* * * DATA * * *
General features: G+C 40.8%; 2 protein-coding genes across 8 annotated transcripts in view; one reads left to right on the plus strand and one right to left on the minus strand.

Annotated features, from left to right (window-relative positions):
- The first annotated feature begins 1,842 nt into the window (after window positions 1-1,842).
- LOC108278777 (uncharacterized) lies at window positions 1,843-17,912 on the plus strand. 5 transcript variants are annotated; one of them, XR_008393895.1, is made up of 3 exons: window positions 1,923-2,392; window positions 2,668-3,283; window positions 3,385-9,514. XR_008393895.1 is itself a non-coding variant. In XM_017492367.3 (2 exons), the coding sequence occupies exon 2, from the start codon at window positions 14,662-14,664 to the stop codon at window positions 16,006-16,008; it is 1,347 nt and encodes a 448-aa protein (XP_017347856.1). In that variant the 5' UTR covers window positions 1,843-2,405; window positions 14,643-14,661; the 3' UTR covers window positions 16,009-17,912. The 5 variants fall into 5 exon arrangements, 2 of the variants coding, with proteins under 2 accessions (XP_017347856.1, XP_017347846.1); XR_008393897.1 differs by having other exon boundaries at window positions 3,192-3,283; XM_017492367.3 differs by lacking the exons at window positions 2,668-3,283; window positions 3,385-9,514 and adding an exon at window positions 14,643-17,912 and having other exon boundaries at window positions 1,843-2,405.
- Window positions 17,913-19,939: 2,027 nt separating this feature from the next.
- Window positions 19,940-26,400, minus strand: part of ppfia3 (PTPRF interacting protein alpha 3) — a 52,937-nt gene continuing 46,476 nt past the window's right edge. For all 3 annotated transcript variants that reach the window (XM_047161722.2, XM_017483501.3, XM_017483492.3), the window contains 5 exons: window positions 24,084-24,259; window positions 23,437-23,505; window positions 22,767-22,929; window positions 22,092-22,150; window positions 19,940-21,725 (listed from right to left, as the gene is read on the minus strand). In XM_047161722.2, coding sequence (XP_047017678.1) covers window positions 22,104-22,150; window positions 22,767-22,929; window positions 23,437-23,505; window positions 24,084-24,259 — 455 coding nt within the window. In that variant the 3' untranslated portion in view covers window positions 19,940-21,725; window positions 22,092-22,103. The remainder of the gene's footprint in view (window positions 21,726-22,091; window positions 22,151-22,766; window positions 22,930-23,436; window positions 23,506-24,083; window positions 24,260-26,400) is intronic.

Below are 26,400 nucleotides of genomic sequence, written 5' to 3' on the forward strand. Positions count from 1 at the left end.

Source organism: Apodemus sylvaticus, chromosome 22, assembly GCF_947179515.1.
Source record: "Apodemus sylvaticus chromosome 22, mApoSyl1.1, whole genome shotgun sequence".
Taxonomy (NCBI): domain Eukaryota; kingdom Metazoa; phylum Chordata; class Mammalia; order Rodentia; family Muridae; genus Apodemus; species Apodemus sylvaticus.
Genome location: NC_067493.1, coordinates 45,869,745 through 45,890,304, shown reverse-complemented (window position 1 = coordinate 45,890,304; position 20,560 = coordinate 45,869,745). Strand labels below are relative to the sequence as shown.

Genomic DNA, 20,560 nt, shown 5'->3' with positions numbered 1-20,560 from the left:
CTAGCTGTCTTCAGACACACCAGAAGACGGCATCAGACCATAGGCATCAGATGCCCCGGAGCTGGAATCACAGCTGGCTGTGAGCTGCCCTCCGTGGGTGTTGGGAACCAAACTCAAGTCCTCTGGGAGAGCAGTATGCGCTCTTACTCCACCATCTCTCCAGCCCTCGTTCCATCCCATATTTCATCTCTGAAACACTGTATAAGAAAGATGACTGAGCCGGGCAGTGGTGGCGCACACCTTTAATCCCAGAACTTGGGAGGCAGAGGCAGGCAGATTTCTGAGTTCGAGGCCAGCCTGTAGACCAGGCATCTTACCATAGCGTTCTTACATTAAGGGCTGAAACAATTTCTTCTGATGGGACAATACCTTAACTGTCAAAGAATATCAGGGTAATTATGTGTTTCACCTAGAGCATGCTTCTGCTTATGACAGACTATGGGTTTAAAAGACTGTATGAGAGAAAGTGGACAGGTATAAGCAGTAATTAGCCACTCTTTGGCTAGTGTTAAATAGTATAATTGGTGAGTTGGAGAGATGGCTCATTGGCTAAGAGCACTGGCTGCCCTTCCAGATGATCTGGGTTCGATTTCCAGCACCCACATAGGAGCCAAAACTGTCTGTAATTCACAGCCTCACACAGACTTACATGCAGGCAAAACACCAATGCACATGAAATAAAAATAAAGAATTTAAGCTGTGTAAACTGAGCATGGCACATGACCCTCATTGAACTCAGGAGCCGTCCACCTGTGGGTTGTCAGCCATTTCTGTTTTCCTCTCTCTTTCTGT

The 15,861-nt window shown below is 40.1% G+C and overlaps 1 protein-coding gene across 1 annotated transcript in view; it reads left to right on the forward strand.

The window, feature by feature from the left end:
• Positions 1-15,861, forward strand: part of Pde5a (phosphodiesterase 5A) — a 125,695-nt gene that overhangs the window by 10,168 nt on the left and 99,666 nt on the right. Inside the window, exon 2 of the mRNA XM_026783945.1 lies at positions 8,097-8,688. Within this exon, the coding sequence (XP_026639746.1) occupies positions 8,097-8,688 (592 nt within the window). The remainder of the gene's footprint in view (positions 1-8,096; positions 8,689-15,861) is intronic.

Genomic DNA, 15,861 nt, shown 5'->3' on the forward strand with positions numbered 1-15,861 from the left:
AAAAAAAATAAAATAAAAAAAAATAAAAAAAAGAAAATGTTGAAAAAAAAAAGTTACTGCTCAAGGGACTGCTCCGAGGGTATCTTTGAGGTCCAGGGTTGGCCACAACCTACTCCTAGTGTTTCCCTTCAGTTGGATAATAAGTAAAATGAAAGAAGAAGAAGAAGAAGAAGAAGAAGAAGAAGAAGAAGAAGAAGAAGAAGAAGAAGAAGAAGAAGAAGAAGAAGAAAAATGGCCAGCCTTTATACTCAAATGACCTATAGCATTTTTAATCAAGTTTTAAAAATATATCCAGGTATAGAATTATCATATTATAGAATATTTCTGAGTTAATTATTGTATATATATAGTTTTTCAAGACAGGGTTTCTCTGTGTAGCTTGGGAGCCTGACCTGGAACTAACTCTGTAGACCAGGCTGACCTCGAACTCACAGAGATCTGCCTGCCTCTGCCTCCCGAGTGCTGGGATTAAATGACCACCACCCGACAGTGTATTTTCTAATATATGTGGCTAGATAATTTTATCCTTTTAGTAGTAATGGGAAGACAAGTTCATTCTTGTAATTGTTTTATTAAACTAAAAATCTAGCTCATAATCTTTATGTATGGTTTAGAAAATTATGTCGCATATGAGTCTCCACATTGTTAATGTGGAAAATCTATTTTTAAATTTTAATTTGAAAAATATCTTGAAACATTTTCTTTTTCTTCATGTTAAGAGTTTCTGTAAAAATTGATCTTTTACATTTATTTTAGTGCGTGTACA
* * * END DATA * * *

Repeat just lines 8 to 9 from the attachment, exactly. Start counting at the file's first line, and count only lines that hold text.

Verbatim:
Source organism: Apodemus sylvaticus, chromosome 22, assembly GCF_947179515.1.
Source record: "Apodemus sylvaticus chromosome 22, mApoSyl1.1, whole genome shotgun sequence".